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    Developing Entrepreneurship Competency Measures for Higher Education

    Dr. Dyah Kusumastuti, Dr. Mame Sutoko, Prof. Dr. Surachman S.
    Widyatama University, Bandung – Indonesia

    In the era of globalization, graduates of higher education have to be able to meet global job requirements. This means that they are expected to be relevant to the users of their services, to their country and even to the world. So, they need to have fitness for purpose or quality, relevant discipline areas, enterprising and professional commitment.

    The aim of this research is to identify the entrepreneurship competency factors required to produce such graduates. We contend that these factors will require the higher education institutions to appropriately improve their curricula and their learning processes and through these enhance their own entrepreneurial capacity and ability.

    Several generic competency models are investigated and include a generic, cross-cultural competency that measures:

    1. Achievement
    2. Thinking & Problem Solving
    3. Personal Maturity
    4. Influence, Directing & Controlling
    5. Orientation to Others.

    The samples for this study were taken from Widyatama, Padjadjaran and Bina Nusantara Universities in Indonesia and Wenzhou University in China.

    Keywords: Development of entrepreneur competency


    A starting point towards a quality and enterprising university – perception gaps identification

    Nirwan Idrus

    Universities including their Faculties or Schools of Business or Management are behind the industries they serve. In many cases they have been advising their industry clients to do things that they themselves do not practice. The unique complexity of university organization, the idiosyncratic nature of its human resources, the multiplicity of its stakeholders and the sometimes-enormous inertia to be overcome in order to change itself, add to the challenges of developing a quality and enterprising institution. Much has been written and published about how this could be done, but very little evidence of success is available.

    ISO 9000 series, EFQM (European Foundation for Quality Management) and Malcolm Baldrige Award’s criteria have been and are still being used by various universities to gain the recognition of being a quality institution.

    However, a correct first step is very necessary in order to sustain the endeavour towards developing such a university. This paper proposes a perception gaps analysis as the first step. This is obtained from comparing the importance and performance of selected factors about the university and then finding and implementing ways to close these gaps. To test the front end of the method, a survey of about 800 students and 40 senior academic staff in 13 state universities and polytechnics across Indonesia was carried out. The result validates the method. Effective subsequent steps could then be developed efficiently in an appropriate priority order.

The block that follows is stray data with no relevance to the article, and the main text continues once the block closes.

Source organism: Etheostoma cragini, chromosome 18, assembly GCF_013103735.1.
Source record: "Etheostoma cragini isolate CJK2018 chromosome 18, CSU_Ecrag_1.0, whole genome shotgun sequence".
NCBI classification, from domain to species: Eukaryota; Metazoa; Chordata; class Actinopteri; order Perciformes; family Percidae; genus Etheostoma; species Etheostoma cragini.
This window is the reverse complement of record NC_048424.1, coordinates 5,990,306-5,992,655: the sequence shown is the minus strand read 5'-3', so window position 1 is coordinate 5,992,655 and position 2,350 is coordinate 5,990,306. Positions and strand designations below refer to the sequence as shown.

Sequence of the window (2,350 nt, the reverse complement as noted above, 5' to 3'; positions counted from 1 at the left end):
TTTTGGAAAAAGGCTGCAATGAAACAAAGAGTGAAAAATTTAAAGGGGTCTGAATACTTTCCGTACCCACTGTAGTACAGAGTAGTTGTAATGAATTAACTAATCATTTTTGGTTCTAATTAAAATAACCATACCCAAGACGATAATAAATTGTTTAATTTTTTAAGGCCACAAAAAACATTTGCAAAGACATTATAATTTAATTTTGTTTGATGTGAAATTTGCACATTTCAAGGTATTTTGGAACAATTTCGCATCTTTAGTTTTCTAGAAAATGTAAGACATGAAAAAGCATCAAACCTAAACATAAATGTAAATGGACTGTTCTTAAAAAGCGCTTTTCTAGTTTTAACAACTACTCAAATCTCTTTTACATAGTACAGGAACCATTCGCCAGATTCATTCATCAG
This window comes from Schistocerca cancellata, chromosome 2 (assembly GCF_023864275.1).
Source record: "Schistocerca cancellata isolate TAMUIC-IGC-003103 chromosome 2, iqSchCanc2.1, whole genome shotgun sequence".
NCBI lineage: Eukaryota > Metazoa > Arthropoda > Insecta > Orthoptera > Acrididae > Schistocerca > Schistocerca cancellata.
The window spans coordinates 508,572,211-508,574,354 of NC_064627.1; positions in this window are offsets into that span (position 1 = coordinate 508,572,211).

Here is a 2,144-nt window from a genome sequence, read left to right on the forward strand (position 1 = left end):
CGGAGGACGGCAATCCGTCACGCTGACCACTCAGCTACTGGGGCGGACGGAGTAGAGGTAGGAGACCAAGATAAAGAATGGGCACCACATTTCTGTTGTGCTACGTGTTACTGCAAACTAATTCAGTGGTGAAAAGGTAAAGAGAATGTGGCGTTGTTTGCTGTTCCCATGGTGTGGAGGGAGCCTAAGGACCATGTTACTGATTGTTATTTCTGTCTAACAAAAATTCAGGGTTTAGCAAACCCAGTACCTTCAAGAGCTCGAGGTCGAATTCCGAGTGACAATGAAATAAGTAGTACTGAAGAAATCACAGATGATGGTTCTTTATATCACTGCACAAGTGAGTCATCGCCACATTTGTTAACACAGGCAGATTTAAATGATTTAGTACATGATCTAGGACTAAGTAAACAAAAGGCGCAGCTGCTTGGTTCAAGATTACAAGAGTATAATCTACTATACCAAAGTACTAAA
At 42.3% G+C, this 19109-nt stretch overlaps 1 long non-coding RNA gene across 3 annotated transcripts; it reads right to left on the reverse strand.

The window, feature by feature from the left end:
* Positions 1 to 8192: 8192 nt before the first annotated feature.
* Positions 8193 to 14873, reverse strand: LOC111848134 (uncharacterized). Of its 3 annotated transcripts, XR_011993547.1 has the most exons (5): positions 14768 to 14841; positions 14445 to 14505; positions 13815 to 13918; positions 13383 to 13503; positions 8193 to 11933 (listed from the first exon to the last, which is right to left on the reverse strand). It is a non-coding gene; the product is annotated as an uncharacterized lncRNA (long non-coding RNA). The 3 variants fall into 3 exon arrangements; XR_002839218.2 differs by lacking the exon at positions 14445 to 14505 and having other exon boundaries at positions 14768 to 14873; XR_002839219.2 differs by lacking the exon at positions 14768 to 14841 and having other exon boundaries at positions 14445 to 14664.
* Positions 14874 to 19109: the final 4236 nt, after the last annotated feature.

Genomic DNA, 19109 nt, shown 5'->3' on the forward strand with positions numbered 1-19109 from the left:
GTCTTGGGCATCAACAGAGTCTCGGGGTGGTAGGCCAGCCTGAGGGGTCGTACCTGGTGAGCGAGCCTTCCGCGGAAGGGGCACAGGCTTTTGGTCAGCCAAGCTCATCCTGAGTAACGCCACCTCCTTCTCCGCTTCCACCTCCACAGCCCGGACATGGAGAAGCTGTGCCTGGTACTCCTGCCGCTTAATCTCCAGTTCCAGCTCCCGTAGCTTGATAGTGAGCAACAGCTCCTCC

The Co-Admission Program: Building a Better Bridge for Transfer Students from Two-Year to Four-Year Institutions

    Lina Lu
    Email: lul@pdx.edu

    Each year, thousands of America’s community college students transfer to four-year institutions. Due to the differences of educational environments and academic expectations between two- and four-year institutions, most transfer students experienced transfer shock, a dip in transfer students’ academic performance in the first or second semester after transferring. In order to smooth the transfer process, these two tiers of higher education have worked in partnership to develop more programs to ease any possible transfer shock that students might experience. One of these programs is co-admissions by both two- and four-year institutions. The co-admission program established by Portland State University and local community colleges provides co-admitted students with access to enrollment in classes, advising, library, computer services, and social activities at both campuses. Is this co-admission program beneficial to transfer students? This study examined academic performance of the co-admission program students, using such measures as term credit hours and GPA, academic standing, and fall-to-fall retention. It also compared educational progress of co-admission program students with non co-admission community college transfer students, in terms of graduation rates, cumulative credit hours to degree, degree GPA, time to degree. The results of the study showed that compared to their peers, the co-admission program students held better GPA, higher retention rates, and higher six-year graduation rates. Discussions and implications are also provided at the end of the paper.